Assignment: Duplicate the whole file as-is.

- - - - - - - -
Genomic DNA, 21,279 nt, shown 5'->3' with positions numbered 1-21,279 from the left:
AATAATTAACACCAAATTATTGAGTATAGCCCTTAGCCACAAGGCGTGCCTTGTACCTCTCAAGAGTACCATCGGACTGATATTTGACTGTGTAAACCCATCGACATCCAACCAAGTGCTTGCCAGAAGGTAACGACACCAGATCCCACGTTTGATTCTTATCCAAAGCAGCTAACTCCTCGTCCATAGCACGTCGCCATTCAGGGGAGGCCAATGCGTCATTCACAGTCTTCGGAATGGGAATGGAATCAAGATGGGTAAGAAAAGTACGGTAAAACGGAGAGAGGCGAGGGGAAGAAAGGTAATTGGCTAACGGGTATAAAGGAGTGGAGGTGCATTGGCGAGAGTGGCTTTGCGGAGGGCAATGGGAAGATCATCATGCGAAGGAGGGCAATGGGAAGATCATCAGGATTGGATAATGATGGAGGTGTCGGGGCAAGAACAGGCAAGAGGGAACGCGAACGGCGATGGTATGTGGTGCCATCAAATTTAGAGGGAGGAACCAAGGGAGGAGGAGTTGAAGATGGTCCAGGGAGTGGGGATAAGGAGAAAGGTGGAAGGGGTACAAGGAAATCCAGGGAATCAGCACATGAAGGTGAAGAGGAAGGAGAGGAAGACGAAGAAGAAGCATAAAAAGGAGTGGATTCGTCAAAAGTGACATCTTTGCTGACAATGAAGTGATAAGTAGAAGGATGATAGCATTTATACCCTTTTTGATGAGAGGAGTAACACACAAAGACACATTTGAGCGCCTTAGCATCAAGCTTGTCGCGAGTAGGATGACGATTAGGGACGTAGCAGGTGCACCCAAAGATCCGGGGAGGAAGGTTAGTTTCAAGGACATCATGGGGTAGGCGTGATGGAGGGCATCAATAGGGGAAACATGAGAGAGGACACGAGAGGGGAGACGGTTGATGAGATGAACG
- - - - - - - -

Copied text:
Genomic DNA, 21,279 nt, shown 5'->3' with positions numbered 1-21,279 from the left:
AATAATTAACACCAAATTATTGAGTATAGCCCTTAGCCACAAGGCGTGCCTTGTACCTCTCAAGAGTACCATCGGACTGATATTTGACTGTGTAAACCCATCGACATCCAACCAAGTGCTTGCCAGAAGGTAACGACACCAGATCCCACGTTTGATTCTTATCCAAAGCAGCTAACTCCTCGTCCATAGCACGTCGCCATTCAGGGGAGGCCAATGCGTCATTCACAGTCTTCGGAATGGGAATGGAATCAAGATGGGTAAGAAAAGTACGGTAAAACGGAGAGAGGCGAGGGGAAGAAAGGTAATTGGCTAACGGGTATAAAGGAGTGGAGGTGCATTGGCGAGAGTGGCTTTGCGGAGGGCAATGGGAAGATCATCATGCGAAGGAGGGCAATGGGAAGATCATCAGGATTGGATAATGATGGAGGTGTCGGGGCAAGAACAGGCAAGAGGGAACGCGAACGGCGATGGTATGTGGTGCCATCAAATTTAGAGGGAGGAACCAAGGGAGGAGGAGTTGAAGATGGTCCAGGGAGTGGGGATAAGGAGAAAGGTGGAAGGGGTACAAGGAAATCCAGGGAATCAGCACATGAAGGTGAAGAGGAAGGAGAGGAAGACGAAGAAGAAGCATAAAAAGGAGTGGATTCGTCAAAAGTGACATCTTTGCTGACAATGAAGTGATAAGTAGAAGGATGATAGCATTTATACCCTTTTTGATGAGAGGAGTAACACACAAAGACACATTTGAGCGCCTTAGCATCAAGCTTGTCGCGAGTAGGATGACGATTAGGGACGTAGCAGGTGCACCCAAAGATCCGGGGAGGAAGGTTAGTTTCAAGGACATCATGGGGTAGGCGTGATGGAGGGCATCAATAGGGGAAACATGAGAGAGGACACGAGAGGGGAGACGGTTGATGAGATGAACG